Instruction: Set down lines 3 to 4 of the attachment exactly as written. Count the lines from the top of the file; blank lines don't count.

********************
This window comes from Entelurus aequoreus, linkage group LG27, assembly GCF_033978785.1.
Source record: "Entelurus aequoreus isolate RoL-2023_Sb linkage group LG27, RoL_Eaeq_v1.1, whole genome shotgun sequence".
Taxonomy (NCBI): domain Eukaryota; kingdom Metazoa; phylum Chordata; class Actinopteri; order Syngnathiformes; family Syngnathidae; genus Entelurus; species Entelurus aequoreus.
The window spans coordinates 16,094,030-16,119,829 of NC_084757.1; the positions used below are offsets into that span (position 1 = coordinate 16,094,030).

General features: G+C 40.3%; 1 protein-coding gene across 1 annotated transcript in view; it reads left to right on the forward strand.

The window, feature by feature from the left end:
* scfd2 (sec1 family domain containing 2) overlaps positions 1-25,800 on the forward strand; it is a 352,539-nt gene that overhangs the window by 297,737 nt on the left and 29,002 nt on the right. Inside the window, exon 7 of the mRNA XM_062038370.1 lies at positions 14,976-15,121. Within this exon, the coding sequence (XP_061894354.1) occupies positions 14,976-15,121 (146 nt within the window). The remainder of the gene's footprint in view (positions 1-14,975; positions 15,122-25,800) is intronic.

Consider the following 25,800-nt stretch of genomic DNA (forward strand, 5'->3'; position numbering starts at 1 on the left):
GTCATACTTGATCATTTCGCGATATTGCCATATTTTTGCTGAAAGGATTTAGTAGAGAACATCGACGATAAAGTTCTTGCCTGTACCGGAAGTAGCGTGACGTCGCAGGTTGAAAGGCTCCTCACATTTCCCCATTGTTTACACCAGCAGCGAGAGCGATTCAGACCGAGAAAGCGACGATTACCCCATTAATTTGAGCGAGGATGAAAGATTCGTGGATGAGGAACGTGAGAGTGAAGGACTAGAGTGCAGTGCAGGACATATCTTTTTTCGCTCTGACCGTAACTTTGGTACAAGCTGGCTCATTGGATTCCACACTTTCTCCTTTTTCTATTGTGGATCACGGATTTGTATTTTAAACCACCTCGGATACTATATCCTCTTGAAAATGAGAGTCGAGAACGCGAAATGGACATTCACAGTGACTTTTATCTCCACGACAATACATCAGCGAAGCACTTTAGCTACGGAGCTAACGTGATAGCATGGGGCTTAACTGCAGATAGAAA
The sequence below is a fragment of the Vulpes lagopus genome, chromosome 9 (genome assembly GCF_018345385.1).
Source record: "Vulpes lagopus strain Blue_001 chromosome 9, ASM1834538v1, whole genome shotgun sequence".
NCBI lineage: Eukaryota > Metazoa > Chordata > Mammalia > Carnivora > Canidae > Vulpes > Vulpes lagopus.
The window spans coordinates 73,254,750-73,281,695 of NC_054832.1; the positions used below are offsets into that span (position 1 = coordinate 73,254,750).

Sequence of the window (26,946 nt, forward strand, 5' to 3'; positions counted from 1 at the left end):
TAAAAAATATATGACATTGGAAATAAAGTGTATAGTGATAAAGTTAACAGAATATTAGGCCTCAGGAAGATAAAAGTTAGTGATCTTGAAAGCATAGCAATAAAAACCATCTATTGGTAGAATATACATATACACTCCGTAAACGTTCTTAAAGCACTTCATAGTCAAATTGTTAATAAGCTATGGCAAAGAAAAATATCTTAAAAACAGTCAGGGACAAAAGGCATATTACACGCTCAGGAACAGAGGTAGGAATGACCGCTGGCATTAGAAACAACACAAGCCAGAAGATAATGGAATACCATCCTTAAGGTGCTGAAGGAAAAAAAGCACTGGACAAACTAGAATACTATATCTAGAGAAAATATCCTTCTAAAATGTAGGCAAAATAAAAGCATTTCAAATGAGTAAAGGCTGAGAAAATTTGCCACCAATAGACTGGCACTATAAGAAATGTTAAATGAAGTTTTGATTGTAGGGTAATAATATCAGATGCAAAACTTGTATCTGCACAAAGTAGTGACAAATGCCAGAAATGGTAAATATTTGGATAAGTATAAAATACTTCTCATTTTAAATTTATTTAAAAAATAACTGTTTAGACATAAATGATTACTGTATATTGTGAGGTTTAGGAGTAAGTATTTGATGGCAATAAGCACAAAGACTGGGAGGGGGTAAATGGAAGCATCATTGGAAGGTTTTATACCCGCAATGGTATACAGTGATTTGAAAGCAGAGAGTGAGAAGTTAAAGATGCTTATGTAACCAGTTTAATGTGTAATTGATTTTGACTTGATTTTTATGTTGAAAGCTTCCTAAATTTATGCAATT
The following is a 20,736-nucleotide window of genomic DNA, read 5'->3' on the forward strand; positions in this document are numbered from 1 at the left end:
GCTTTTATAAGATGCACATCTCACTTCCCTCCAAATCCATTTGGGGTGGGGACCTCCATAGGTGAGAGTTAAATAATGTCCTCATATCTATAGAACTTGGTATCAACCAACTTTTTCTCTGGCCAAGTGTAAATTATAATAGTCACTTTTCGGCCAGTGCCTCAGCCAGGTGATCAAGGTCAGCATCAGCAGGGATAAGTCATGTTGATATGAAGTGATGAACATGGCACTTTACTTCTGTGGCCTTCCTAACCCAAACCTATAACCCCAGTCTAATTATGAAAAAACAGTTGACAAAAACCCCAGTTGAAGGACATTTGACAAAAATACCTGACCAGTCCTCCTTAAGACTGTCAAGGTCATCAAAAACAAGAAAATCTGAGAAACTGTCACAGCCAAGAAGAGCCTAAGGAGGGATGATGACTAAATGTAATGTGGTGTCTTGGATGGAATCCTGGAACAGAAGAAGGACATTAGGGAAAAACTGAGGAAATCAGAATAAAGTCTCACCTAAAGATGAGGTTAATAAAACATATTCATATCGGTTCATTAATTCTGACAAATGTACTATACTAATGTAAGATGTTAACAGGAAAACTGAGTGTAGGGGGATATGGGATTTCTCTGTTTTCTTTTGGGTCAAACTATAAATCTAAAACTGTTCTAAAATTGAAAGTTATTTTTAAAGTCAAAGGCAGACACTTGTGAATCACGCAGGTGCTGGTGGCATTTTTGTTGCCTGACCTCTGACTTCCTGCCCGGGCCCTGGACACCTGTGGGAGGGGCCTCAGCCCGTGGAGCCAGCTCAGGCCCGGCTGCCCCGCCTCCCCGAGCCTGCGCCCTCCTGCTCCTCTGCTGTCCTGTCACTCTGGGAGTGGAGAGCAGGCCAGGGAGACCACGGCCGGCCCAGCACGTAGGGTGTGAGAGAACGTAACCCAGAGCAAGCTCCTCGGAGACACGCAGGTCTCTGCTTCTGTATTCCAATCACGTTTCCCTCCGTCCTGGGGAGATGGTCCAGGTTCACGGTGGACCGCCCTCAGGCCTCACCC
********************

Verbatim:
Taxonomy (NCBI): domain Eukaryota; kingdom Metazoa; phylum Chordata; class Actinopteri; order Syngnathiformes; family Syngnathidae; genus Entelurus; species Entelurus aequoreus.
The window spans coordinates 16,094,030-16,119,829 of NC_084757.1; the positions used below are offsets into that span (position 1 = coordinate 16,094,030).